At this point I have to say, for those who don’t know me, that I am not a religious person and I have never been a Catholic. Nor am I the type of person that angers easily. But I was so struck by the hypocrisy of the people coming here to ask for their miracles and then trashing the place that my anger just came of its own and I could feel the heat rising from my feet to my hips to my chest, up my throat and into my face, burning my cheeks and my eyes and the tips of my ears. The hairs were stiff on my head and my arms, and my tears wet the entire front of my shirt.

Fortunately, Miguel was the only one who noticed. He tried to console me, but I couldn’t talk. I just sat there, gratefully unnoticed, raining quietly into my lap.

Miguel went up to the altar with his mother and then came back for me. People were crowded four and five deep in the small apse. Everybody was taking pictures of the Virgin; a black stone, maybe the size of an open hand, maybe larger, so completely adorned that the only part of the stone exposed is what appears to be a fist-sized face, topped by a crown and dressed in a shimmering robe covered in small gold and brass amulets representing the asked-for miracles. They’re called Milagros – hands, feet, babies, dollar signs, hearts, houses, symbols of the desired.

“I don’t know why everyone takes pictures,” his mother said, “the face never comes out.” She and I stood at the back of the crowd, watching the flashbulbs. Miguel worked his way to the front and took some pictures, too. “They say that only the pure at heart will have the face show up in their photos. I’ve never known anyone whose pictures turned out.” I squeezed the abandoned candy wrapper in my pocket and knew why.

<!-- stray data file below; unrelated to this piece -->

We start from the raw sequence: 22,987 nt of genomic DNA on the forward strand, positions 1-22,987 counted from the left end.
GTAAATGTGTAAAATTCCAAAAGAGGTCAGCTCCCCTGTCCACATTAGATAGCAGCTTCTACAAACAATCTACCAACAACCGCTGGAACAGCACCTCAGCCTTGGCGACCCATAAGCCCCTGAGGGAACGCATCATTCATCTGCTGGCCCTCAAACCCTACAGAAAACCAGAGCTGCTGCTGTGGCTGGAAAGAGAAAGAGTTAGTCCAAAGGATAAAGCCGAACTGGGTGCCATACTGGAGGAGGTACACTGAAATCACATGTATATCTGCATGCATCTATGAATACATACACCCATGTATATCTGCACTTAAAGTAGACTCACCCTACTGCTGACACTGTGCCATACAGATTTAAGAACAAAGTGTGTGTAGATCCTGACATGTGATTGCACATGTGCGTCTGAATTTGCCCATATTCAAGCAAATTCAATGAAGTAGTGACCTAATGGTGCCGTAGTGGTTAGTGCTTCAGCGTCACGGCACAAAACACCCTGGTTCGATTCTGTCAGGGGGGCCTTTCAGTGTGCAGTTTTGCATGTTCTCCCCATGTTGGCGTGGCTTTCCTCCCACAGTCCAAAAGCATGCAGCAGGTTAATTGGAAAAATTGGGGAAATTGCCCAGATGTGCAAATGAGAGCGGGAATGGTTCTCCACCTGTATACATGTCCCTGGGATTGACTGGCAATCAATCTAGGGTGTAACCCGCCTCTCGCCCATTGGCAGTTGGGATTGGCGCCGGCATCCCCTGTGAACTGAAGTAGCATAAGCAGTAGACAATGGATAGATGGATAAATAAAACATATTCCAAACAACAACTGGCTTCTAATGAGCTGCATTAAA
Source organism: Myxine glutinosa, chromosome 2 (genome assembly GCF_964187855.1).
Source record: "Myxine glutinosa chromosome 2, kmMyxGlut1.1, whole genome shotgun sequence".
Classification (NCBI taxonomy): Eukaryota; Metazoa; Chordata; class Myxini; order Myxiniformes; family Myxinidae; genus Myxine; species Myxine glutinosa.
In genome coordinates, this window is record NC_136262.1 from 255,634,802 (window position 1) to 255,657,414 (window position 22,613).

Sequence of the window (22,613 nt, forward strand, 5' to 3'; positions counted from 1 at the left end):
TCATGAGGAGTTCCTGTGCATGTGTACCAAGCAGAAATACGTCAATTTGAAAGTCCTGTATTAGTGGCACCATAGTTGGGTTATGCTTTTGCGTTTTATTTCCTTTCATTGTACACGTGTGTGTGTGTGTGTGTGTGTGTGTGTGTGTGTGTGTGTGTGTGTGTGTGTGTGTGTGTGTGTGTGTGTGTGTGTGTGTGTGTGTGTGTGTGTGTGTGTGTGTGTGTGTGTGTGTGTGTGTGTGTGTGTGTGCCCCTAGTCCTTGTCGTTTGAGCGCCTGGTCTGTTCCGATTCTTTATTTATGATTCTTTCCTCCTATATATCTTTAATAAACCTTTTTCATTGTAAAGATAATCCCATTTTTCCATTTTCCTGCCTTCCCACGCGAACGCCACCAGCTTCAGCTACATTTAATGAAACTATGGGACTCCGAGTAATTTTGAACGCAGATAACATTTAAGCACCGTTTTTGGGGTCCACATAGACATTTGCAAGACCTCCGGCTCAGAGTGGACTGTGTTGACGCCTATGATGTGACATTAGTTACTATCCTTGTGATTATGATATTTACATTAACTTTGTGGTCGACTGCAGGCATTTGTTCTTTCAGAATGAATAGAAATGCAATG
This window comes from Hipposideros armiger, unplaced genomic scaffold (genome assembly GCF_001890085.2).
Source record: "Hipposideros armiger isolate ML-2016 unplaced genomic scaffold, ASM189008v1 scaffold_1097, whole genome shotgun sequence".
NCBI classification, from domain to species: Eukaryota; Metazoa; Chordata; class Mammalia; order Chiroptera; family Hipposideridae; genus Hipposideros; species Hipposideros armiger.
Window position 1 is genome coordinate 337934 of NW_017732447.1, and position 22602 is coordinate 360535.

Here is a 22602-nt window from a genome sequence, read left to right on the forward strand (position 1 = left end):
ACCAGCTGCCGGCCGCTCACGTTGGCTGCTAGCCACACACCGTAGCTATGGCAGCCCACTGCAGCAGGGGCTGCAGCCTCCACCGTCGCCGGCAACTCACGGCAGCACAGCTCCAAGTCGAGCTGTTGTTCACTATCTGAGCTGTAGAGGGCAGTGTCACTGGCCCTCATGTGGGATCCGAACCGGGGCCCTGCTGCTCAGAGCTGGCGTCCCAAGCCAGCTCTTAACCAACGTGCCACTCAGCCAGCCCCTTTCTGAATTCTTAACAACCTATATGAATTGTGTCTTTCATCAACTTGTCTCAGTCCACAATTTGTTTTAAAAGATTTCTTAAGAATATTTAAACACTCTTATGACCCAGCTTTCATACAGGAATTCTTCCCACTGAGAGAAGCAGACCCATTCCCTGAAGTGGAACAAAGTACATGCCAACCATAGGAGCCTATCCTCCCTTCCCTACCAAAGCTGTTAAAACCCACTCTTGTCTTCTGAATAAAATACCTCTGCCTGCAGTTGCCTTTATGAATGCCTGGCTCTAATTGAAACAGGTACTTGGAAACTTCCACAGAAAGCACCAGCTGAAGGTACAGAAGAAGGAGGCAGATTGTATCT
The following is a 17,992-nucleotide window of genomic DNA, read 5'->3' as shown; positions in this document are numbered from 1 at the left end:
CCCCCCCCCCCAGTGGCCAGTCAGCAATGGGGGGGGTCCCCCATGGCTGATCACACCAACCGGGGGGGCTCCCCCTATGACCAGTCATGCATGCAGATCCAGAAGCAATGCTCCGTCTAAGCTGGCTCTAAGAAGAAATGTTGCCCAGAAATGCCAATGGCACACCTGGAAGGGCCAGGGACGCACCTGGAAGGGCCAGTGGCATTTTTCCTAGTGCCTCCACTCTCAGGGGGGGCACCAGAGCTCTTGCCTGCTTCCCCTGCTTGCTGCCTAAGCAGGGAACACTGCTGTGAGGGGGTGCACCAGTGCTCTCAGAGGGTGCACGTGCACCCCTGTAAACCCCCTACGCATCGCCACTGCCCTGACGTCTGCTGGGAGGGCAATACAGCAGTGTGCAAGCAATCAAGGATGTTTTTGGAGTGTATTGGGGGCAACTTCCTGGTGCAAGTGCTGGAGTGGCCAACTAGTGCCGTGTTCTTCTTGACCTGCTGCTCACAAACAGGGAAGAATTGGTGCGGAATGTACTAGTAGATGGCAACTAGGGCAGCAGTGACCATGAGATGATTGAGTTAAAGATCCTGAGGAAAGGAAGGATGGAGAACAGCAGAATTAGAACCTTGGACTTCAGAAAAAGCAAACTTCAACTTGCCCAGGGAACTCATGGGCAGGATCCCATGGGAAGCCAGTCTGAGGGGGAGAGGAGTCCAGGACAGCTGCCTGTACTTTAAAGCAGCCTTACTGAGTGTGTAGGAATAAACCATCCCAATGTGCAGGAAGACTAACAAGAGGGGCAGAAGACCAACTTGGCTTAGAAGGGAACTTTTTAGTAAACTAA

My mother-in-law looked at me; I must have been a sight. Her forehead wrinkled, “Don’t be sad,” she said, “Ask the Virgin for what you want. She’ll give it to you.”

I had been thinking about this all the way there. I would be living in Mexico and my own people say that the gods and the power belong to the land no matter what religion adopts them. Would I be a hypocrite to ask a Catholic saint to help with my transition to her land?

On my first visit to meet Miguel’s family on the first day of Y2K, we’d gone to La Villa – where the image of the Virgin of Guadalupe first appeared to the Mexican Indian Juan Diego. We’d all thrown a coin into the fountain on the stairs to the old chapel. Mine had landed right in the center of one of the small volcanic stone bowls in the fountain. Miguel’s sister had exclaimed that I must have great luck because the coins rarely land in the bowls – “Quick, ask for what you want!”

Everything I asked for that day has come true and I have felt a certain affection for La Virgincita since that time.

So, during the trip to Juquila, I was wondering – with La Guadalupana, it was an accident, like luck, a response to a thrown coin, maybe by throwing the coin I had taken the action and the Universe had responded. In any event, I wondered, would it be wrong for me to specifically ask for something . . . okay, for a safe move from Seattle to Mexico, for the financial ability to live in Mexico . . . would it be hypocritical for me to intentionally ask, even if I was not a “believer” like the rest of these people?